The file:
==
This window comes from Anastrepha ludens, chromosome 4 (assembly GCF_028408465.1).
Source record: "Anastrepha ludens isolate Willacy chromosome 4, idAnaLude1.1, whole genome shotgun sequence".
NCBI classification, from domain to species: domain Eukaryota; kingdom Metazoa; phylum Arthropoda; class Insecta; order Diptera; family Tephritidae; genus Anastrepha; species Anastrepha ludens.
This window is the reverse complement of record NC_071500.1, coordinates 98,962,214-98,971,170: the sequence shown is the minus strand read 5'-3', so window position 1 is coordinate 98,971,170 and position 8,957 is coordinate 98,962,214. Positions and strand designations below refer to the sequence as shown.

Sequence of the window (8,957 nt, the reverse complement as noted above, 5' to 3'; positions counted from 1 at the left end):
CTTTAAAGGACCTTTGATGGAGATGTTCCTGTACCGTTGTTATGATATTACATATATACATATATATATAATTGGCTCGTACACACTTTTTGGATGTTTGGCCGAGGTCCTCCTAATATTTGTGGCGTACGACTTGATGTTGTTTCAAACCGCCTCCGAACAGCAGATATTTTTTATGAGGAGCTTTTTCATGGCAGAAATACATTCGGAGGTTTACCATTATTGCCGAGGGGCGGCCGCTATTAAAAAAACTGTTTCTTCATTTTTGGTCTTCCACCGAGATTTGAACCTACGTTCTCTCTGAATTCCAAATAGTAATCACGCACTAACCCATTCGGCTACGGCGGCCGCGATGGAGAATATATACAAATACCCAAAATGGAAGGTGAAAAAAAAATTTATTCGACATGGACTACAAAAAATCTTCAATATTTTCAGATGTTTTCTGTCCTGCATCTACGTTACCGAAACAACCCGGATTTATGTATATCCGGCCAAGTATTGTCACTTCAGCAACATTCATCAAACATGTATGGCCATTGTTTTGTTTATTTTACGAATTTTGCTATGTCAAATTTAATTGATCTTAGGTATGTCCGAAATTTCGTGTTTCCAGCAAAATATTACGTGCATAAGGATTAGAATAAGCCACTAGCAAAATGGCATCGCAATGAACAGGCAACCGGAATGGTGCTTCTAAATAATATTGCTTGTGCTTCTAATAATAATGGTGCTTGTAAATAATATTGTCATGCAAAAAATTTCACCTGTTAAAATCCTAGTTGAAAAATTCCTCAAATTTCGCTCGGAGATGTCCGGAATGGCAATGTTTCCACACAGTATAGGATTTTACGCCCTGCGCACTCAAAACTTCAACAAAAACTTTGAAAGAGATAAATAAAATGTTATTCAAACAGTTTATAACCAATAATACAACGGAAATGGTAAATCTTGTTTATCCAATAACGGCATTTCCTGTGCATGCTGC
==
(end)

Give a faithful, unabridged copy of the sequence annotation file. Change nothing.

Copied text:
This window comes from Anastrepha ludens, chromosome 4 (assembly GCF_028408465.1).
Source record: "Anastrepha ludens isolate Willacy chromosome 4, idAnaLude1.1, whole genome shotgun sequence".
NCBI classification, from domain to species: domain Eukaryota; kingdom Metazoa; phylum Arthropoda; class Insecta; order Diptera; family Tephritidae; genus Anastrepha; species Anastrepha ludens.
This window is the reverse complement of record NC_071500.1, coordinates 98,962,214-98,971,170: the sequence shown is the minus strand read 5'-3', so window position 1 is coordinate 98,971,170 and position 8,957 is coordinate 98,962,214. Positions and strand designations below refer to the sequence as shown.

Sequence of the window (8,957 nt, the reverse complement as noted above, 5' to 3'; positions counted from 1 at the left end):
CTTTAAAGGACCTTTGATGGAGATGTTCCTGTACCGTTGTTATGATATTACATATATACATATATATATAATTGGCTCGTACACACTTTTTGGATGTTTGGCCGAGGTCCTCCTAATATTTGTGGCGTACGACTTGATGTTGTTTCAAACCGCCTCCGAACAGCAGATATTTTTTATGAGGAGCTTTTTCATGGCAGAAATACATTCGGAGGTTTACCATTATTGCCGAGGGGCGGCCGCTATTAAAAAAACTGTTTCTTCATTTTTGGTCTTCCACCGAGATTTGAACCTACGTTCTCTCTGAATTCCAAATAGTAATCACGCACTAACCCATTCGGCTACGGCGGCCGCGATGGAGAATATATACAAATACCCAAAATGGAAGGTGAAAAAAAAATTTATTCGACATGGACTACAAAAAATCTTCAATATTTTCAGATGTTTTCTGTCCTGCATCTACGTTACCGAAACAACCCGGATTTATGTATATCCGGCCAAGTATTGTCACTTCAGCAACATTCATCAAACATGTATGGCCATTGTTTTGTTTATTTTACGAATTTTGCTATGTCAAATTTAATTGATCTTAGGTATGTCCGAAATTTCGTGTTTCCAGCAAAATATTACGTGCATAAGGATTAGAATAAGCCACTAGCAAAATGGCATCGCAATGAACAGGCAACCGGAATGGTGCTTCTAAATAATATTGCTTGTGCTTCTAATAATAATGGTGCTTGTAAATAATATTGTCATGCAAAAAATTTCACCTGTTAAAATCCTAGTTGAAAAATTCCTCAAATTTCGCTCGGAGATGTCCGGAATGGCAATGTTTCCACACAGTATAGGATTTTACGCCCTGCGCACTCAAAACTTCAACAAAAACTTTGAAAGAGATAAATAAAATGTTATTCAAACAGTTTATAACCAATAATACAACGGAAATGGTAAATCTTGTTTATCCAATAACGGCATTTCCTGTGCATGCTGC